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In this 2018 file photo, prosecutor Fatou Bensouda speaks at the International Criminal Court, in The Hague, Netherlands.Bas Czerwinski/The Associated Press

The International Criminal Court has authorized a formal investigation of alleged war crimes by U.S. and Taliban forces in Afghanistan, setting the stage for a confrontation with U.S. President Donald Trump’s administration.

The decision Thursday by senior ICC judges in The Hague has sparked widespread praise from human-rights groups, but it triggered a vehement reaction from the Trump administration, which has already threatened to impose financial sanctions and visa bans on any ICC officials who assist in an investigation of U.S. citizens.

U.S. Secretary of State Mike Pompeo called it a “reckless” decision by a “renegade” court. He promised more measures to shield U.S. citizens from the court.

“This is a truly breathtaking action by an unaccountable, political institution masquerading as a legal body,” he told reporters in Washington.

The investigation could mark the first time U.S. officials are held criminally liable for involvement in the torture of detainees in Afghanistan. The investigation will also examine alleged crimes by the Taliban and by Afghan security forces.

The ICC’s chief prosecutor, Fatou Bensouda, reported in 2016 that there is a “reasonable basis” to believe that U.S. soldiers and agents of the Central Intelligence Agency committed war crimes such as torture and rape in Afghanistan.

At least 61 Afghan detainees appear to have been subjected to “torture, cruel treatment [and] outrages upon personal dignity” by U.S. soldiers between 2003 and 2014, while CIA agents “appear to have subjected at least 27 detained persons to torture, cruel treatment, outrages upon personal dignity and/or rape” from 2002 to 2008 in Afghanistan and in secret detention centres in Poland, Romania and Lithuania, the prosecutor said in her report.

These alleged crimes “appear to have been committed as part of approved interrogation techniques,” she said.

While the United States is not a member of the ICC, its military forces and CIA agents could be subject to the court’s investigation because their alleged crimes were committed in ICC member countries, including Afghanistan and the Eastern European countries.

The Trump administration has fought tooth and nail against the proposed ICC investigation, revoking Ms. Bensouda’s entry visa last year. She responded by saying she would not be deterred from her investigation and has continued to visit United Nations headquarters in New York to give briefings to the UN Security Council.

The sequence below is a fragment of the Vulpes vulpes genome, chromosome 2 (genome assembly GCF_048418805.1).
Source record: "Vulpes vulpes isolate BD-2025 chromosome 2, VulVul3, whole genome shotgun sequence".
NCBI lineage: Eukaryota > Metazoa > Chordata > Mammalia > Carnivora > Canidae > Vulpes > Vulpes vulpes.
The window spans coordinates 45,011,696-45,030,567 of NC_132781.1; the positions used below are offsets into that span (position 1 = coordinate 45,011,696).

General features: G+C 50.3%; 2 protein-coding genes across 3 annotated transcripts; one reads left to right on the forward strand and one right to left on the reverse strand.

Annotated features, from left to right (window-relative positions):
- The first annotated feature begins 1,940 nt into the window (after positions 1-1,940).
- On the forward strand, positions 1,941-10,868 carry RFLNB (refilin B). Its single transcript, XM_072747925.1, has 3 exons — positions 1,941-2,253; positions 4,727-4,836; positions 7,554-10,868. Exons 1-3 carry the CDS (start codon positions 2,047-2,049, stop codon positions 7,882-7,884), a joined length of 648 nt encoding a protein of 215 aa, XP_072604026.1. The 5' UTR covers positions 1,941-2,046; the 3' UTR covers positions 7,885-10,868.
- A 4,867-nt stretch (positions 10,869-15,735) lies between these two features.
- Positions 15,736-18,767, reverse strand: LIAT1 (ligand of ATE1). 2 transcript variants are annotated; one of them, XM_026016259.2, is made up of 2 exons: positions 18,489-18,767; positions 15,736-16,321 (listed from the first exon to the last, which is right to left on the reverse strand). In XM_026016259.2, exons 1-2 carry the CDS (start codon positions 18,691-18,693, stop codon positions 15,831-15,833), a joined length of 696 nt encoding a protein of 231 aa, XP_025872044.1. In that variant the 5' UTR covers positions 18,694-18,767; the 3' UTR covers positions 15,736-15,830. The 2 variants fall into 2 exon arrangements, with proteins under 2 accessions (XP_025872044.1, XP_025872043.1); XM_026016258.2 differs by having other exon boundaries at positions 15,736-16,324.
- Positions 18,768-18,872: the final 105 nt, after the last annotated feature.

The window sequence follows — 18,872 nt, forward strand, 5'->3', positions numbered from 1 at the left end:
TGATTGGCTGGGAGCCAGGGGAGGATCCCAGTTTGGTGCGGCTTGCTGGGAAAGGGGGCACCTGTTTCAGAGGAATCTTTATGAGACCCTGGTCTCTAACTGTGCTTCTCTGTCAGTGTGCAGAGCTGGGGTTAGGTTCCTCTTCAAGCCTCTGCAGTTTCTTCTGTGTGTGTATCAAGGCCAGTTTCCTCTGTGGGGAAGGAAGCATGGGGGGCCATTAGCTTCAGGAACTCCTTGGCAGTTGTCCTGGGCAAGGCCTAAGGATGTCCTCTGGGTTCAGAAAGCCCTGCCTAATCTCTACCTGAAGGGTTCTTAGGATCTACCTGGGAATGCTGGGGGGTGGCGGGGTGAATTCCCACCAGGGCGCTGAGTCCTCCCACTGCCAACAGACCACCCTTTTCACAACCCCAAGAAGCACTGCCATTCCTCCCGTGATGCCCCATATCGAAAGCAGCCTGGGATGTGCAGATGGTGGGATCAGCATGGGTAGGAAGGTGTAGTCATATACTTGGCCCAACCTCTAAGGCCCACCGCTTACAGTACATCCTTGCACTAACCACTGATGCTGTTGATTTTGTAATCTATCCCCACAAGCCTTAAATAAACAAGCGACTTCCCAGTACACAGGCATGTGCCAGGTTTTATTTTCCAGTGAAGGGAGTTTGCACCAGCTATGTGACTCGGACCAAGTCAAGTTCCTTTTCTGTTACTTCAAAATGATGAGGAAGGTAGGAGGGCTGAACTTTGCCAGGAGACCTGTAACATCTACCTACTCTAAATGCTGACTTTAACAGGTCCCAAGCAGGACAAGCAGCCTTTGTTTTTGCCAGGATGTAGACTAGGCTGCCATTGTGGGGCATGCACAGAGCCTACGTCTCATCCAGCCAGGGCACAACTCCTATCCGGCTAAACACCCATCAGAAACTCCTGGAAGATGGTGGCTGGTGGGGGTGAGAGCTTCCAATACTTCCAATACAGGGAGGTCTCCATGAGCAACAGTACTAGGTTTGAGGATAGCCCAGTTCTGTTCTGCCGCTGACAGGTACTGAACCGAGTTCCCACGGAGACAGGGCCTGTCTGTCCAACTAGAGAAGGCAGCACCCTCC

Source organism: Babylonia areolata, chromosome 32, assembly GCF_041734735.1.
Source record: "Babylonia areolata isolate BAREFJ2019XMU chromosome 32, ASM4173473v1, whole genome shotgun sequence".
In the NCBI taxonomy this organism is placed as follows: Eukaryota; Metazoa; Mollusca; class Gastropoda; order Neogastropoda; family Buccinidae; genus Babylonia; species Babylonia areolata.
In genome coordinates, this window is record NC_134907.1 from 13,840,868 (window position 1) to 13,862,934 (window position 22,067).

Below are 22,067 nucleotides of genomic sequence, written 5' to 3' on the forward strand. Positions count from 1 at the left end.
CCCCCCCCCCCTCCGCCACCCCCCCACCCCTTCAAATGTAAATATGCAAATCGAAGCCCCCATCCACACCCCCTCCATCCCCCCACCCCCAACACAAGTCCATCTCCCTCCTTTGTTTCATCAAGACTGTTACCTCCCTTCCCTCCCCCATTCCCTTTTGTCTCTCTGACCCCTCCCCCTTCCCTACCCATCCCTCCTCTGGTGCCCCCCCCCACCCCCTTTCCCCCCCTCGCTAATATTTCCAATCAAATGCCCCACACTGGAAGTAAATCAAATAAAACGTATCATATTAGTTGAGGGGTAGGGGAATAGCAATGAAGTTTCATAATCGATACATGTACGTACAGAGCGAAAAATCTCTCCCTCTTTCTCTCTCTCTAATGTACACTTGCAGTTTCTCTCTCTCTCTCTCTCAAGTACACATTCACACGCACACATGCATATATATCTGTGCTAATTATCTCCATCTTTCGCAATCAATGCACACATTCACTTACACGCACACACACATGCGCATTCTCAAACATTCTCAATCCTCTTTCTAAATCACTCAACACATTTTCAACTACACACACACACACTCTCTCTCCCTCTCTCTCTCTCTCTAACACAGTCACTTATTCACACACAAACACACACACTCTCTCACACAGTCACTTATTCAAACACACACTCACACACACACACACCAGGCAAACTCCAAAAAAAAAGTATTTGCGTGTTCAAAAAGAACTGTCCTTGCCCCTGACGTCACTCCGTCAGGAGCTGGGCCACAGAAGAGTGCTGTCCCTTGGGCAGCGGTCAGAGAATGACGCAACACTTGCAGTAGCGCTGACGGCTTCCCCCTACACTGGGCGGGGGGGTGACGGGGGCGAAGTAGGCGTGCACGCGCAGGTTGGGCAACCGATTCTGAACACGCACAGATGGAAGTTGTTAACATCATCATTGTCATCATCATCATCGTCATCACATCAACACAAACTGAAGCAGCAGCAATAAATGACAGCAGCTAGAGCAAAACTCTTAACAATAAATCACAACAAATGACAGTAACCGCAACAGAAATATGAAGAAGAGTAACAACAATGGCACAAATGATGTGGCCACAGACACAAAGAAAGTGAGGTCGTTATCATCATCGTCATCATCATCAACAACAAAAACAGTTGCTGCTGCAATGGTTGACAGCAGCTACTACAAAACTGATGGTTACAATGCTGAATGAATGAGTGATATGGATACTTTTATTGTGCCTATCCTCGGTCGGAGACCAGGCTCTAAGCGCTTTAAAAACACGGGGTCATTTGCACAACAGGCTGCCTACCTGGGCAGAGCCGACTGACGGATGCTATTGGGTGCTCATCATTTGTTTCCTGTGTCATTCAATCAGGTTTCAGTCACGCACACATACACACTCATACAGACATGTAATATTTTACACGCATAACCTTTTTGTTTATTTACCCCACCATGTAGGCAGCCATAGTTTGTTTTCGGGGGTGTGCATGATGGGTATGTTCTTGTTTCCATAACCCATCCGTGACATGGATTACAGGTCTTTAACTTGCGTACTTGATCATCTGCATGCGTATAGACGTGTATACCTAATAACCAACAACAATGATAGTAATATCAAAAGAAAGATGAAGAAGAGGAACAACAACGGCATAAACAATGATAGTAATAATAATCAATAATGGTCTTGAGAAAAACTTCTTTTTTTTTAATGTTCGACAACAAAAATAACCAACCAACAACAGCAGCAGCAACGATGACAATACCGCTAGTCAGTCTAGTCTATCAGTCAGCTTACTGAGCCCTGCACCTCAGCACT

Ms. Bensouda requested the ICC’s authorization for her investigation in 2017, but her request was rejected last year by the ICC’s Pre-Trial Chamber, which ruled that the investigation would not serve the “interests of justice” because it was unlikely to receive sufficient co-operation from Afghanistan, the United States and others.

She appealed the ruling, and a hearing was held in December. On Thursday the court’s appeals chamber authorized the investigation, ruling that the lower court has misinterpreted some of the court’s rules.

The lower court’s reasoning about the “interests of justice” was “cursory, speculative and did not refer to information capable of supporting it,” the appeals chamber said.

“There is no indication that the Pre-Trial Chamber considered the gravity of the crimes and the interests of victims as articulated by the victims themselves,” it added.

The appeals chamber also rejected the lower court’s argument that the prosecutor’s investigation should be limited to incidents that were mentioned in her original report. No such limit should be imposed, the appeals chamber ruled.

The ICC’s decision Thursday could help defuse criticism of the court by African politicians, who have long complained that the ICC is focusing on crimes in Africa rather than crimes by more powerful countries in Europe and North America.

The ruling could also have implications for Canada. Human-rights activists have long called for an investigation of possible war crimes by Canadian troops who transferred Afghan detainees into the custody of Afghan security forces when torture was common in detention facilities. An open-ended investigation by the ICC could look at Canadian actions in Afghanistan.

Human-rights groups welcomed the decision by the ICC judges. The Afghanistan Independent Human Rights Commission, in a tweet on Thursday, said the ruling was an “important step for justice in Afghanistan’s long war.”

Amnesty International’s head of international justice, Solomon Sacco, said the ruling is “an historic moment where the International Criminal Court has reversed a terrible mistake and decided to stand by the victims of war crimes and crimes against humanity committed by all sides to the conflict in Afghanistan.”

In a statement, Mr. Sacco said the ICC represents “the first true hope of justice” for the victims of the Afghanistan war. “This is a decision that will be extremely popular with those fighting for justice and deeply unpopular with the parties to the conflict, including powerful states that attempted to bully the court and who eluded it for so long.”

Param-Preet Singh, associate international justice director at Human Rights Watch, said the ruling “reaffirms the court’s essential role for victims when all other doors to justice are closed.”

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